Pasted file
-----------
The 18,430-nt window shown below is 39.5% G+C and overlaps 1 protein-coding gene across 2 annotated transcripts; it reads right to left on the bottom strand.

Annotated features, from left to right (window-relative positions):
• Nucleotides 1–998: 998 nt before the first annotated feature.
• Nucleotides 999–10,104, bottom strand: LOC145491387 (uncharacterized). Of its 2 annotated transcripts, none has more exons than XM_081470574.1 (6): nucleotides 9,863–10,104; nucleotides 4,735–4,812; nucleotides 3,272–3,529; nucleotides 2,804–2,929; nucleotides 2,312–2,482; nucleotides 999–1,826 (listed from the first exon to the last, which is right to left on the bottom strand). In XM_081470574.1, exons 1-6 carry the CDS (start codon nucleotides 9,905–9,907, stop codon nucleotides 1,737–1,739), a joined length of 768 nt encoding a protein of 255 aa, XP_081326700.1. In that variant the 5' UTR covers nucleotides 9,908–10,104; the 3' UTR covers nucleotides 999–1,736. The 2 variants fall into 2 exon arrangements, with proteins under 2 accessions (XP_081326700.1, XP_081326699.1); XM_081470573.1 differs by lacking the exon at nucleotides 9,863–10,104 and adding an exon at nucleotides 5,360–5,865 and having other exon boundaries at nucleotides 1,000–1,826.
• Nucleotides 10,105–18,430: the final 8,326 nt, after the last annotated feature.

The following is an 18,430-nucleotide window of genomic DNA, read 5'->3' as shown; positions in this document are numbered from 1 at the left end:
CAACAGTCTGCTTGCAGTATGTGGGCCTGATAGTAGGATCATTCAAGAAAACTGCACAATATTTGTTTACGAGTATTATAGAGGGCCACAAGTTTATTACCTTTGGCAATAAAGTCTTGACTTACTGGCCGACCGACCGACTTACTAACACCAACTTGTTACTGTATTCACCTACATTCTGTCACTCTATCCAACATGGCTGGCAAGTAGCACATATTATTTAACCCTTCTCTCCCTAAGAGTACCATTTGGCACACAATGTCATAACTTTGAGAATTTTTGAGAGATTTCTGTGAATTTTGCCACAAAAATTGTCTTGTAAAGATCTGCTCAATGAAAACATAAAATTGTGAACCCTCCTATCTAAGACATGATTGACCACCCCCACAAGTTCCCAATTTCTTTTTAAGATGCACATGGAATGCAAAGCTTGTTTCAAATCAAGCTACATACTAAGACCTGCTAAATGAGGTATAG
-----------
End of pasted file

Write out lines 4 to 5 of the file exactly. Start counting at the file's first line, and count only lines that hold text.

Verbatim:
• Nucleotides 999–10,104, bottom strand: LOC145491387 (uncharacterized). Of its 2 annotated transcripts, none has more exons than XM_081470574.1 (6): nucleotides 9,863–10,104; nucleotides 4,735–4,812; nucleotides 3,272–3,529; nucleotides 2,804–2,929; nucleotides 2,312–2,482; nucleotides 999–1,826 (listed from the first exon to the last, which is right to left on the bottom strand). In XM_081470574.1, exons 1-6 carry the CDS (start codon nucleotides 9,905–9,907, stop codon nucleotides 1,737–1,739), a joined length of 768 nt encoding a protein of 255 aa, XP_081326700.1. In that variant the 5' UTR covers nucleotides 9,908–10,104; the 3' UTR covers nucleotides 999–1,736. The 2 variants fall into 2 exon arrangements, with proteins under 2 accessions (XP_081326700.1, XP_081326699.1); XM_081470573.1 differs by lacking the exon at nucleotides 9,863–10,104 and adding an exon at nucleotides 5,360–5,865 and having other exon boundaries at nucleotides 1,000–1,826.
• Nucleotides 10,105–18,430: the final 8,326 nt, after the last annotated feature.